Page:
Constraints on host choice: Why do parasitic birds rarely exploit some common potential hosts?

Tomáš Grim, Peter Samaš, Csaba Moskát, Oddmund Kleven, Marcel Honza, Arne Moksnes, Eivin Røskaft, Bård G. Stokke

Research output: Contribution to journalArticle

110 Citations (Scopus)


1.Why are some common and apparently suitable resources avoided by potential users? This interesting ecological and evolutionary conundrum is vividly illustrated by obligate brood parasites. Parasitic birds lay their eggs into nests of a wide range of host species, including many rare ones, but do not parasitize some commonly co-occurring potential hosts. 2.Attempts to explain the absence of parasitism in common potential hosts are limited and typically focused on single-factor explanations while ignoring other potential factors. We tested why thrushes Turdus spp. are extremely rarely parasitized by common cuckoos Cuculus canorus despite breeding commonly in sympatry and building the most conspicuous nests among forest-breeding passerines. 3.No single examined factor explained cuckoo avoidance of thrushes. Life-history traits of all six European thrush species and the 10 most frequently used cuckoo hosts in Europe were similar except body/egg size, nest design and nestling diet. 4.Experiments (n=1211) in several populations across Europe showed that host defences at egg-laying and incubation stages did not account for the lack of cuckoo parasitism in thrushes. However, cross-fostering experiments disclosed that various factors during the nestling period prevent cuckoos from successfully parasitizing thrushes. Specifically, in some thrush species, the nest cup design forced cuckoo chicks to compete with host chicks with fatal consequences for the parasite. Other species were reluctant to care even for lone cuckoo chicks. 5.Importantly, in an apparently phylogenetically homogenous group of hosts, there were interspecific differences in factors responsible for the absence of cuckoo parasitism. 6.This study highlights the importance of considering multiple potential factors and their interactions for understanding absence of parasitism in potential hosts of parasitic birds. In the present study, comparative and experimental procedures are integrated, which represent a novel approach that should prove useful for the understanding of interspecific ecological relationships in general.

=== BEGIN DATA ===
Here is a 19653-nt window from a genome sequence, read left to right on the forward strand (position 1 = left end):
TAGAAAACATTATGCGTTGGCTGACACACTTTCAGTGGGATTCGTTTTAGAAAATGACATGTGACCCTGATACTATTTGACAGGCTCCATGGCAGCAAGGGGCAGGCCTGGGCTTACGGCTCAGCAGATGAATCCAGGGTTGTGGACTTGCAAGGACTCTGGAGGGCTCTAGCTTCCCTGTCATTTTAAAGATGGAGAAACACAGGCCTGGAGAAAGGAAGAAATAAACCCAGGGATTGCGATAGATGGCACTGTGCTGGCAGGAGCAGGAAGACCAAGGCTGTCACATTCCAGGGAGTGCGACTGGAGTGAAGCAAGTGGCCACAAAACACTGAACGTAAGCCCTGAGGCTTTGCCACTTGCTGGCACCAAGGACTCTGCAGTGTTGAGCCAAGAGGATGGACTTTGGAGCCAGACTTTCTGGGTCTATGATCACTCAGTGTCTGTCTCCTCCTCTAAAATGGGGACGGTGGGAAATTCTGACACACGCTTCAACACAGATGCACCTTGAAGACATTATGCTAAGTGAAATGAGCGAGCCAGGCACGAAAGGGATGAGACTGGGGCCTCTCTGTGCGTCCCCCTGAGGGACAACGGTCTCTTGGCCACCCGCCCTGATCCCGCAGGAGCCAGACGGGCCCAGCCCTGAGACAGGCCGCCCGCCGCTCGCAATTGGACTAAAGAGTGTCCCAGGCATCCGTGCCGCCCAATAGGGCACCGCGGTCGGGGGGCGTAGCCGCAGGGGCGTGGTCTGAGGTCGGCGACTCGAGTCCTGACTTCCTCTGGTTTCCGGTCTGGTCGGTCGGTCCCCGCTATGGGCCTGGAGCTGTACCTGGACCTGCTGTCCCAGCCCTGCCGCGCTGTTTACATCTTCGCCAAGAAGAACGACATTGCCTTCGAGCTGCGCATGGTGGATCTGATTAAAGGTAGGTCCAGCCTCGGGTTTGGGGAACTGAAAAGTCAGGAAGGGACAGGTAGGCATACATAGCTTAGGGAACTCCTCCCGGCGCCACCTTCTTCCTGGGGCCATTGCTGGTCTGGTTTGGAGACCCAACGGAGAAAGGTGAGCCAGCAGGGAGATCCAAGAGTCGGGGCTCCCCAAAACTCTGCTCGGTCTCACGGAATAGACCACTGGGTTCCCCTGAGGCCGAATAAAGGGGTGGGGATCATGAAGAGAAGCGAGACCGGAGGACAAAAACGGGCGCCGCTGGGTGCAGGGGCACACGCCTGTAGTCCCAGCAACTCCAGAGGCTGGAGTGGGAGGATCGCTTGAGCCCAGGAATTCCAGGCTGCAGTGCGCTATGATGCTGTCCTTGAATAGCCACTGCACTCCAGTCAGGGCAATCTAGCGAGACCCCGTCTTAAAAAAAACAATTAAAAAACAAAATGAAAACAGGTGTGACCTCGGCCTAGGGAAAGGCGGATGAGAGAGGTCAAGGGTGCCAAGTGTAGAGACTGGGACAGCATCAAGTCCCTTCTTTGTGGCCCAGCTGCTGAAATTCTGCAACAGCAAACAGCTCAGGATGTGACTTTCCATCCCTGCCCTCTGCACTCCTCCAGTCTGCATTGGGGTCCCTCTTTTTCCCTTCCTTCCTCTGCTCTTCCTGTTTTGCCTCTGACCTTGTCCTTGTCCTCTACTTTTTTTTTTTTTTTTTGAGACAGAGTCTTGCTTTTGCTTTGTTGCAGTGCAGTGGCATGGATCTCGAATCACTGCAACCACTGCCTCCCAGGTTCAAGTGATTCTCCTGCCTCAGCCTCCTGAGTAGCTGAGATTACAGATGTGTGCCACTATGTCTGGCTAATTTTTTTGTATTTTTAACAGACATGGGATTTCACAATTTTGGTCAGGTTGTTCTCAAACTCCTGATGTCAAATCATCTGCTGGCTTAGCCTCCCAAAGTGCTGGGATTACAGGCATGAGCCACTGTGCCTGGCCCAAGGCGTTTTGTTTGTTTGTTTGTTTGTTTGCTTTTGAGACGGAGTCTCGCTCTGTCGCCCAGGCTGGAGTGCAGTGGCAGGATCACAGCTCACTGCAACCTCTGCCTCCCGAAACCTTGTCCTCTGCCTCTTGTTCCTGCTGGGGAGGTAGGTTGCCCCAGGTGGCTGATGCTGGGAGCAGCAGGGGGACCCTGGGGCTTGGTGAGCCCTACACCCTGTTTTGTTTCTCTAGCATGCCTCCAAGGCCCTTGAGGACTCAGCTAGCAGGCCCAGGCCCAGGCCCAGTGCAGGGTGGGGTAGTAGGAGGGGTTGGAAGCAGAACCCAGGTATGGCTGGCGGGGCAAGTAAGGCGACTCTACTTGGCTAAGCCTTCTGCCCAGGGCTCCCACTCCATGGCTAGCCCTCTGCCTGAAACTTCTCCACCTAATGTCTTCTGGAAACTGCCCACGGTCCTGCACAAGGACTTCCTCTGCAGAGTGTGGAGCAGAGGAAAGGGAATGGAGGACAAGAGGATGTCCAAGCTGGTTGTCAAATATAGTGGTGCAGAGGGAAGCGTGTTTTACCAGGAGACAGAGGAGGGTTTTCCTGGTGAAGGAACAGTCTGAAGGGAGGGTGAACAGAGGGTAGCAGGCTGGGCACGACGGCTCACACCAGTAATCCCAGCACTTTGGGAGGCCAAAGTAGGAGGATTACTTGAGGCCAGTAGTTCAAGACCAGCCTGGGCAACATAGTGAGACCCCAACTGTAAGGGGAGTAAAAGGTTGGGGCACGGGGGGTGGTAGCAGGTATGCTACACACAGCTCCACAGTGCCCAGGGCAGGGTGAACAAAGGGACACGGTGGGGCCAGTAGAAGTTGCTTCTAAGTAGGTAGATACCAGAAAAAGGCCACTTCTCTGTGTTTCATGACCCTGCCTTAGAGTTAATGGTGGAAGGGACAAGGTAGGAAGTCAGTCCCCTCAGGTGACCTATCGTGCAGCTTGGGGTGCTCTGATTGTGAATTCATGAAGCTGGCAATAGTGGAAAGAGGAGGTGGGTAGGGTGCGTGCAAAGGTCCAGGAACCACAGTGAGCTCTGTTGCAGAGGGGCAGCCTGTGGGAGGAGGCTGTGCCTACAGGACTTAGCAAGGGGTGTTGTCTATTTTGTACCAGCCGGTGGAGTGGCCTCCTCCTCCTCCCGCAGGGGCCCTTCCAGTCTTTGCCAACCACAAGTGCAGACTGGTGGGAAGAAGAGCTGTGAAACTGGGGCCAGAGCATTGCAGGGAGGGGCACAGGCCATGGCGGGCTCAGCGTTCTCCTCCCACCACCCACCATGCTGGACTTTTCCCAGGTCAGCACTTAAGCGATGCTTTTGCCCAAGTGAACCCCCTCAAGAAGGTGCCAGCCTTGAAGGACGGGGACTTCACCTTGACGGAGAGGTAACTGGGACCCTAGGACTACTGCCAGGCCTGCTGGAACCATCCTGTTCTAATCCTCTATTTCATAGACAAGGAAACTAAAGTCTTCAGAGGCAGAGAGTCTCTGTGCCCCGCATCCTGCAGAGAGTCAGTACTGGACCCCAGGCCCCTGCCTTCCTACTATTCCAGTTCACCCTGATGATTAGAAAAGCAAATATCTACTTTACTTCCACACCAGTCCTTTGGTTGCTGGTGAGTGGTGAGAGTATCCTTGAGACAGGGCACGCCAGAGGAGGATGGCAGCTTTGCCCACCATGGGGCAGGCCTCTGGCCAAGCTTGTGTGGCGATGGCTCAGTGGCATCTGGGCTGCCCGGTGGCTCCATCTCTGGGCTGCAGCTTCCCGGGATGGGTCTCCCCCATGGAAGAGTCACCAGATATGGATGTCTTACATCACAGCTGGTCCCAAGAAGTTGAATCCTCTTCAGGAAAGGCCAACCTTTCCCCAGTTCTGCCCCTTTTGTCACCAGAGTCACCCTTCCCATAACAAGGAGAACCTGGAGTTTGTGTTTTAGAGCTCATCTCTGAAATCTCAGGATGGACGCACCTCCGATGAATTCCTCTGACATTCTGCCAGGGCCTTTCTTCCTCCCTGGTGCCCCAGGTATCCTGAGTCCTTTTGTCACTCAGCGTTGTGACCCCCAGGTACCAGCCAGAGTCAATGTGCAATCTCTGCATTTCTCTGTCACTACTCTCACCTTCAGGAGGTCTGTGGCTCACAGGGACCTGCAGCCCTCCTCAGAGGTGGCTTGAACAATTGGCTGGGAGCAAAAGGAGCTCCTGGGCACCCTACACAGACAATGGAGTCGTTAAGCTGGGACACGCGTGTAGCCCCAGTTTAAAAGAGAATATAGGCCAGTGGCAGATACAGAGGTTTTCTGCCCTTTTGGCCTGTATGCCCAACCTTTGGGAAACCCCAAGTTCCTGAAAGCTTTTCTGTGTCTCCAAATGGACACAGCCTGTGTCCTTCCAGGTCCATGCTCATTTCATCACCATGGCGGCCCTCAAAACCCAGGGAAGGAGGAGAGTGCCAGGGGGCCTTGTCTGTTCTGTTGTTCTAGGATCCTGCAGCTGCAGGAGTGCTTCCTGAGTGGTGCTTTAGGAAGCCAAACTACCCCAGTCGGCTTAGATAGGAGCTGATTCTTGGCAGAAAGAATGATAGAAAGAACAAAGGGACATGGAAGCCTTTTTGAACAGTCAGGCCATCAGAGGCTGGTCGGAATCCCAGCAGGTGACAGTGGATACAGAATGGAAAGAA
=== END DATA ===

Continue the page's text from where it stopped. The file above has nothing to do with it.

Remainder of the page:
Original languageEnglish
Pages (from-to)508-518
Number of pages11
JournalJournal of Animal Ecology
Issue number3
Publication statusPublished - May 1 2011



  • Antiparasite defence
  • Co-evolution
  • Host selection
  • Interactive effects
  • Parasite avoidance

ASJC Scopus subject areas

  • Ecology, Evolution, Behavior and Systematics
  • Animal Science and Zoology

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